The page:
Ishizaka, R., Iohara, K., Murakami, M., Fukuta, O. & Nakashima, M. Regeneration of dental pulp following pulpectomy by fractionated stem/ progenitor cells from bone marrow and adipose tissue. Biomaterials 33, 2109–18 (2012).
Heng, B. C. et al. Signaling pathways implicated in enhanced stem/progenitor cell differentiation on electroactive scaffolds. Smart Mater. Med. 3, 4–11 (2022).
Hoop, M. et al. Ultrasound-mediated piezoelectric differentiation of neuron-like PC12 cells on PVDF membranes. Sci. Rep. 7, 4028 (2017).
Marino, A. et al. Piezoelectric nanoparticle-assisted wireless neuronal stimulation. ACS Nano 9, 7678–89 (2015).
Jing, W. et al. Promoting neural transdifferentiation of BMSCs via applying synergetic multiple factors for nerve regeneration. Exp. Cell Res. 375, 80–91 (2019).
Oh, B. et al. Modulating the electrical and mechanical microenvironment to guide neuronal stem cell differentiation. Adv. Sci. (Weinh.) 8, 2002112 (2021).
Kim, G., Choe, Y., Park, J., Cho, S. & Kim, K. Activation of protein kinase A induces neuronal differentiation of HiB5 hippocampal progenitor cells. Brain Res. Mol. Brain Res. 109, 134–45. (2002).
Dong, Z. Y. et al. Ascl1 regulates electric field-induced neuronal differentiation through PI3K/Akt pathway. Neuroscience 404, 141–52 (2019).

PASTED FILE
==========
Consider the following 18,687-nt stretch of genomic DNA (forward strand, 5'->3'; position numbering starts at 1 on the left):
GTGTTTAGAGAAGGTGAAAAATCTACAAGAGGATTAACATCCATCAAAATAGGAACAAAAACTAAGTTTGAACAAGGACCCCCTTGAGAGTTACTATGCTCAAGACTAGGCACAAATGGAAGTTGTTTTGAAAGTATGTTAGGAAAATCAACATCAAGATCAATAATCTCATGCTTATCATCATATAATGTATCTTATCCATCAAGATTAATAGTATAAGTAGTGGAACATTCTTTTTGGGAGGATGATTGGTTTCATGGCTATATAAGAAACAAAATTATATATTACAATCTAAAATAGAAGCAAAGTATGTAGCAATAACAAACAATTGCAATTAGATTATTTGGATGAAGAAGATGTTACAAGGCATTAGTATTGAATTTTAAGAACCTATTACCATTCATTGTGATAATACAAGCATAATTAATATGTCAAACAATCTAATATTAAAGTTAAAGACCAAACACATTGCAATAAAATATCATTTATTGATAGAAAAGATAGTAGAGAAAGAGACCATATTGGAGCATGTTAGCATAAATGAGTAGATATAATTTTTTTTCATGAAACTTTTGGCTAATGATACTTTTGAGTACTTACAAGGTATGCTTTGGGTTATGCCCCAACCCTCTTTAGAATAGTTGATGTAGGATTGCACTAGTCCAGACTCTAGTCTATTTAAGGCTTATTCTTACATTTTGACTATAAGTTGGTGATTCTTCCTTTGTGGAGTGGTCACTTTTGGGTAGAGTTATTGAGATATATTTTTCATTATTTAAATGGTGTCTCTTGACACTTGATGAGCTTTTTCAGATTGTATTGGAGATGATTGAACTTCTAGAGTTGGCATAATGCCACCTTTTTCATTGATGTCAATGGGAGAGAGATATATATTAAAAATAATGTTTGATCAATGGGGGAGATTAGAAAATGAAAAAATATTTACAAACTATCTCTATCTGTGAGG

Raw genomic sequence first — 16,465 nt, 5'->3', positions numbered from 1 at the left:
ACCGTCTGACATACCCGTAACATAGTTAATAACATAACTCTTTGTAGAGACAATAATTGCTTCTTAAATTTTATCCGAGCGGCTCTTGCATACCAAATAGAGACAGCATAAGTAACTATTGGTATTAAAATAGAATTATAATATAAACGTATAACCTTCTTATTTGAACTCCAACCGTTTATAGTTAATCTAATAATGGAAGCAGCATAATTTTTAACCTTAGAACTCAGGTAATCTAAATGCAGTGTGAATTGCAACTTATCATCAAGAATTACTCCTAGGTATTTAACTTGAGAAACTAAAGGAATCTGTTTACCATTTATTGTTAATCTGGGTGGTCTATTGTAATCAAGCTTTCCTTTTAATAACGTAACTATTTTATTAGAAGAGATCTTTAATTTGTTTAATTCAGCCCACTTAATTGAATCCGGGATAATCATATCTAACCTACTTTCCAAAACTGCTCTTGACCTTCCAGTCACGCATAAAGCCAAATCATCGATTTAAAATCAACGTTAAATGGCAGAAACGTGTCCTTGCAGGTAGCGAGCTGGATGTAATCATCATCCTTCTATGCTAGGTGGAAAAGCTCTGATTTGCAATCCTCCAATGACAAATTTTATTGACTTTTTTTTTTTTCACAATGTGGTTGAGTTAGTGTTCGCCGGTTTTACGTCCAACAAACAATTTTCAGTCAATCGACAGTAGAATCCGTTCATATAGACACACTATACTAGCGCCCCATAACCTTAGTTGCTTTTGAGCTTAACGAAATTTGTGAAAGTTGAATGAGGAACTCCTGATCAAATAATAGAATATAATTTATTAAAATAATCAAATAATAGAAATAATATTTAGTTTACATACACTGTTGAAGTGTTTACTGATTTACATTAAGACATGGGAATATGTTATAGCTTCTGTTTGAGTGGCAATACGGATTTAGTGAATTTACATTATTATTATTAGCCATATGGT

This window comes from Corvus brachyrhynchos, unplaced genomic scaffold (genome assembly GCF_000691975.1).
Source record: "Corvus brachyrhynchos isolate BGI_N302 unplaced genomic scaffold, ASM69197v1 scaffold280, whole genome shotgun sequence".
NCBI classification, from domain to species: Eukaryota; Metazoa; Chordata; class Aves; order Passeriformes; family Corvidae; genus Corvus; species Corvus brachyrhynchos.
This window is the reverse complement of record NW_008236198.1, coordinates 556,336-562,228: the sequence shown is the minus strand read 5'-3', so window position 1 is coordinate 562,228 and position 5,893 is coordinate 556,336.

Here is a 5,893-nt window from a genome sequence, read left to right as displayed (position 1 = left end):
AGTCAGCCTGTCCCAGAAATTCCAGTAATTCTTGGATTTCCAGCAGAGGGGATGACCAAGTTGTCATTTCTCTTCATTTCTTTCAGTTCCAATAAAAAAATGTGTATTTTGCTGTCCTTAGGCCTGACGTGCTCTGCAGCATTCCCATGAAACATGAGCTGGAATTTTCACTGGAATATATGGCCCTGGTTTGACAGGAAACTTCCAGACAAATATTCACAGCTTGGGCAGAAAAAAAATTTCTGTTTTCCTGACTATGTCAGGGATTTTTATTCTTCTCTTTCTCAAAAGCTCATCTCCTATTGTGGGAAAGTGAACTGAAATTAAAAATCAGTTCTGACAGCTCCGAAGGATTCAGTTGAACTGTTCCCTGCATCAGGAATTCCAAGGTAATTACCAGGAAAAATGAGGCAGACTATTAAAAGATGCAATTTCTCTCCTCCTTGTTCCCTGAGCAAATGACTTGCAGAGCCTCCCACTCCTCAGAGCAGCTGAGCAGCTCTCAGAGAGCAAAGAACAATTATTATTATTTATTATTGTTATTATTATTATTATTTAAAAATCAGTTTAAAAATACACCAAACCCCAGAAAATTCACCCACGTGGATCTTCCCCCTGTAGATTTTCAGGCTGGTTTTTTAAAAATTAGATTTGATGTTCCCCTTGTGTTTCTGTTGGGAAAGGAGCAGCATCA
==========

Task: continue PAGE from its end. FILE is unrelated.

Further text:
Stiles, T. L., Kapiloff, M. S. & Goldberg, J. L. The role of soluble adenylyl cyclase in neurite outgrowth. Biochim. Biophys. Acta 1842, 2561–8 (2014). 12 Pt B.
Nicol, X. & Gaspar, P. Routes to cAMP: shaping neuronal connectivity with distinct adenylate cyclases. Eur. J. Neurosci. 39, 1742–51 (2014).
Ullah, I. et al. In vitro comparative analysis of human dental stem cells from a single donor and its neuronal differentiation potential evaluated by electrophysiology. Life Sci. 154, 39–51 (2016).
Zhang, Q. et al. 3D bio-printed scaffold-free nerve constructs with human gingiva-derived mesenchymal stem cells promote rat facial nerve regeneration. Sci. Rep. 8, 6634 (2018).
Subbarao, R. B. et al. Characterization and evaluation of neuronal trans-differentiation with electrophysiological properties of mesenchymal stem cells isolated from porcine endometrium. Int. J. Mol. Sci. 16, 10934–51 (2015).
Jalali, M. S. et al. Transplanted Wharton’s jelly mesenchymal stem cells improve memory and brain hippocampal electrophysiology in rat model of Parkinson’s disease. J. Chem. Neuroanat. 110, 101865 (2020).